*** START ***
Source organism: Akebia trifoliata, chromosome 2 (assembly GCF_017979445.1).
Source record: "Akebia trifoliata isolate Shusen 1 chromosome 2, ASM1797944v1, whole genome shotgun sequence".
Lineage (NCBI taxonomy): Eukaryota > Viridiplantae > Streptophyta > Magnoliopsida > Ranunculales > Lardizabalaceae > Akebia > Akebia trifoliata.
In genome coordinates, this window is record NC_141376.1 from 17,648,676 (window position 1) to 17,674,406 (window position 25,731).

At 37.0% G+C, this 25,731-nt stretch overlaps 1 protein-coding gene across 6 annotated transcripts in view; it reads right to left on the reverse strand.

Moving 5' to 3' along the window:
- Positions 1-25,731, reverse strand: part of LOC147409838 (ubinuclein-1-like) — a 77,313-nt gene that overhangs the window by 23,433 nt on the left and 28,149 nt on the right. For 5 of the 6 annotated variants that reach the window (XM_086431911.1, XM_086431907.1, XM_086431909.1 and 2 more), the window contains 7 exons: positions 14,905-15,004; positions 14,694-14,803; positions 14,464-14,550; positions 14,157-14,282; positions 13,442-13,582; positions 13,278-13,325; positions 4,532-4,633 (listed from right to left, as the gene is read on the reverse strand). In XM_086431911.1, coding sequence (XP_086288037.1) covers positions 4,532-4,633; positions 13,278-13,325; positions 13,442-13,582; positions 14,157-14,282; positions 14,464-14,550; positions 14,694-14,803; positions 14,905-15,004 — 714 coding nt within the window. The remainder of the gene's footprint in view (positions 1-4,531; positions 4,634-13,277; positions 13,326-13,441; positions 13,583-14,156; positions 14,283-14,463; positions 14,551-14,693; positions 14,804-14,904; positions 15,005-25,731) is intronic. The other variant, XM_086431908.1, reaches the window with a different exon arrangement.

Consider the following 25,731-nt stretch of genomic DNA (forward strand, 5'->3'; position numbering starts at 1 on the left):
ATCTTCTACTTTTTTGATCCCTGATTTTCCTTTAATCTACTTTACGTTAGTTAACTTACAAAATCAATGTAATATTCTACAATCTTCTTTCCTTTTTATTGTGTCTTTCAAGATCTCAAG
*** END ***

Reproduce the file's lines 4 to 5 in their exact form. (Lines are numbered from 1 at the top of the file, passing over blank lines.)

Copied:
In genome coordinates, this window is record NC_141376.1 from 17,648,676 (window position 1) to 17,674,406 (window position 25,731).

At 37.0% G+C, this 25,731-nt stretch overlaps 1 protein-coding gene across 6 annotated transcripts in view; it reads right to left on the reverse strand.